Useful Linux commands

This post mentions some useful Linux commands.

File System Disk Space

Command to report file system disk space usage

df -h

option -h causes the sizes to be printed in human-readable format.

Tested on Oracle Linux Server release 6.3, Kernel: Linux 2.6.39-200.24.1.el6uek.x86_64

Command to report the space a particular directory is occupying

du -sh <dir>

option -s means display only a total for each directory argument

option -h means display the sizes in human-readable format

Tested on Oracle Linux Server release 6.3, Kernel: Linux 2.6.39-200.24.1.el6uek.x86_64

Command to report the space occupied by the sub-directories of the current directory

du --max-depth=1 -h

option –max-depth=1 means consider only those files and sub-directories which are 1 level below the current directory.

option -h means display the sizes in human-readable format

Tested on Kernel: Linux 2.6.32-279.el6.x86_64

OS information

Display information about the kernel of the OS

uname -rs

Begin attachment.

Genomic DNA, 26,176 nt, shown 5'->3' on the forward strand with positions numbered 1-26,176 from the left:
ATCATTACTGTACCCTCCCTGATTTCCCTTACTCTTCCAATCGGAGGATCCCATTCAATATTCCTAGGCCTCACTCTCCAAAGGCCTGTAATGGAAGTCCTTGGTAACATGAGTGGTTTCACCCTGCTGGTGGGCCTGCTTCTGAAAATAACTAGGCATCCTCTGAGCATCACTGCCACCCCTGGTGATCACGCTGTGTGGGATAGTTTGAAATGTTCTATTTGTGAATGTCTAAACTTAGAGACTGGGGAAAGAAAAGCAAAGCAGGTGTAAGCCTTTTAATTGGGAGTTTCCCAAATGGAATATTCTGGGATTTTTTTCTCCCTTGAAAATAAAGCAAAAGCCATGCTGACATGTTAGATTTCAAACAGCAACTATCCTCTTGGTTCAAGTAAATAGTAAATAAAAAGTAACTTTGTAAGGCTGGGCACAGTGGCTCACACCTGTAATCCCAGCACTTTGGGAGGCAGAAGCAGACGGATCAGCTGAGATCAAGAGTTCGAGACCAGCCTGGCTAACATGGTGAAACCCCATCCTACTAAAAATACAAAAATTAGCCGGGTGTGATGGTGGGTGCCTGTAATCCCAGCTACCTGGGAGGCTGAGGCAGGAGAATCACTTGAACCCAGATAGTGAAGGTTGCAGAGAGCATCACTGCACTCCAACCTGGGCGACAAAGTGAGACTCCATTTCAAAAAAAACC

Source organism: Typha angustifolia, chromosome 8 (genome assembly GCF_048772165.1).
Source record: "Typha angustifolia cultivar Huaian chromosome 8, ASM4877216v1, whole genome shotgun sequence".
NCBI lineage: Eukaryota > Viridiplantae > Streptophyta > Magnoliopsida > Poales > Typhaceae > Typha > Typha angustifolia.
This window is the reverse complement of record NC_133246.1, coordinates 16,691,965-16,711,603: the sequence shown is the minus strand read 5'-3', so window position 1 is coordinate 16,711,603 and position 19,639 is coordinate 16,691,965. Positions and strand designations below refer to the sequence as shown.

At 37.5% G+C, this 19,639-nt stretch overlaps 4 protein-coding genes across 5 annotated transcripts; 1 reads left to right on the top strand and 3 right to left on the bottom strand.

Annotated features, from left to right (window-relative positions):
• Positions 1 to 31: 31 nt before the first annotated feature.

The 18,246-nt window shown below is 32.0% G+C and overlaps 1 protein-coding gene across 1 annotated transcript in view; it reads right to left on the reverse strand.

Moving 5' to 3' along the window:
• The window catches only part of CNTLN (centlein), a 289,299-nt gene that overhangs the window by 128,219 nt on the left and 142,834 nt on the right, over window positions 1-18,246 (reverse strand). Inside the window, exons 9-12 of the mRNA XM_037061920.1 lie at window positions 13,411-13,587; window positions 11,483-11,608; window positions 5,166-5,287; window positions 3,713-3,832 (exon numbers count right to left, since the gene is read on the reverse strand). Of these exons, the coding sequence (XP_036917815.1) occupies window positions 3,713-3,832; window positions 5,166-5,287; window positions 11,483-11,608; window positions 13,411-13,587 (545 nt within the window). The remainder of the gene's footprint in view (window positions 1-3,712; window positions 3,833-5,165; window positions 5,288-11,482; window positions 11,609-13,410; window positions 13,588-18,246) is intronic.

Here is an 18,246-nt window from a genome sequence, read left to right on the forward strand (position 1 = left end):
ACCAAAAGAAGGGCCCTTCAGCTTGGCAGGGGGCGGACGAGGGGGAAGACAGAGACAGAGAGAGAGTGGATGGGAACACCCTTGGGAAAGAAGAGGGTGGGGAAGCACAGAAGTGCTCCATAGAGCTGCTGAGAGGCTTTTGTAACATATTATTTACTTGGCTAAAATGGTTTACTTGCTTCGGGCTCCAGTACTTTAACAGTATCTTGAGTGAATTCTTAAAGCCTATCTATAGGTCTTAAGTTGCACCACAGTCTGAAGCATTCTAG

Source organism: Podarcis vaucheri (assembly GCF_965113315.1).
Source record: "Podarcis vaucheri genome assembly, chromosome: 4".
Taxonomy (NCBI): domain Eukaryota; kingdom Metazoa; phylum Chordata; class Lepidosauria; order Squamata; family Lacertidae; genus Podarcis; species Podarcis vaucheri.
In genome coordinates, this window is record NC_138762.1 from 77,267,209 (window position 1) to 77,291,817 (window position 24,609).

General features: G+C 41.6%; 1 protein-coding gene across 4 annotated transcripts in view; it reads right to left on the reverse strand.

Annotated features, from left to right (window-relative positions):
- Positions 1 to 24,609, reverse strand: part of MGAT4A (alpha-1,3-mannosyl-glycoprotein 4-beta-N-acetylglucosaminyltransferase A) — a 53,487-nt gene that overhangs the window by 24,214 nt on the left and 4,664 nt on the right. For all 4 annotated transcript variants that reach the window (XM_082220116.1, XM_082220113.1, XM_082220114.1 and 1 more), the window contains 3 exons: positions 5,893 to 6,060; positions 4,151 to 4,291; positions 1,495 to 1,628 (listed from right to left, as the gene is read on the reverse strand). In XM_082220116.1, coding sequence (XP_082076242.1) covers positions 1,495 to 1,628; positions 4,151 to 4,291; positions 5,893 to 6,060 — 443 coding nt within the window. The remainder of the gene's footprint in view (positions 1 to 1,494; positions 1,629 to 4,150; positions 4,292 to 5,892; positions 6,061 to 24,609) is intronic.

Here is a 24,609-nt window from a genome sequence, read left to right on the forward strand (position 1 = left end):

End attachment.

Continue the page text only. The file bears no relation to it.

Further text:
option -s displays the kernel name

option -r displays the kernel release

Tested on Oracle Linux Server release 6.3, Kernel: Linux 2.6.39-200.24.1.el6uek.x86_64

Display the version of the OS

cat /proc/version

Tested on Oracle Linux Server release 6.3, Kernel: Linux 2.6.39-200.24.1.el6uek.x86_64

System information

Print system information

uname -a

Tested on Oracle Linux Server release 6.3, Kernel: Linux 2.6.39-200.24.1.el6uek.x86_64

Print CPU information

cat /proc/cpuinfo

Tested on Linux version 2.6.32-279.5.2.el6.x86_64

Print CPU architecture information

lscpu

Tested on Linux version 2.6.32-279.5.2.el6.x86_64

Print Memory information

cat /proc/meminfo

Tested on Linux version 2.6.32-279.5.2.el6.x86_64

Symbolic links

For each file or directory in <source dir> create a symbolic link in <target dir>

cd <target dir>;
for i in <source dir>/*
do
t=${i##*/}
ln -s "$i" "${t}"
done

Tested on Oracle Linux Server release 6.3, Kernel: Linux 2.6.39-200.24.1.el6uek.x86_64

Compressed files

Display contents of a compressed file in an archive on the console

unzip -p <archive name> <compressed file name>

Example: unzip -p MyWebModule.war META-INF/MANIFEST.MF

option -p extracts the  files to pipe (stdout)

Tested on Oracle Linux Server release 6.3, Kernel: Linux 2.6.39-200.24.1.el6uek.x86_64

Tar multitple directories recursively

tar czvf <archive name> dir1 dir2 .. dirN

Example: tar czvf mytar.tar.gz dir1 dir2 .. dirN

Tested on Linux version 2.6.32-279.5.2.el6.x86_64

uname -a

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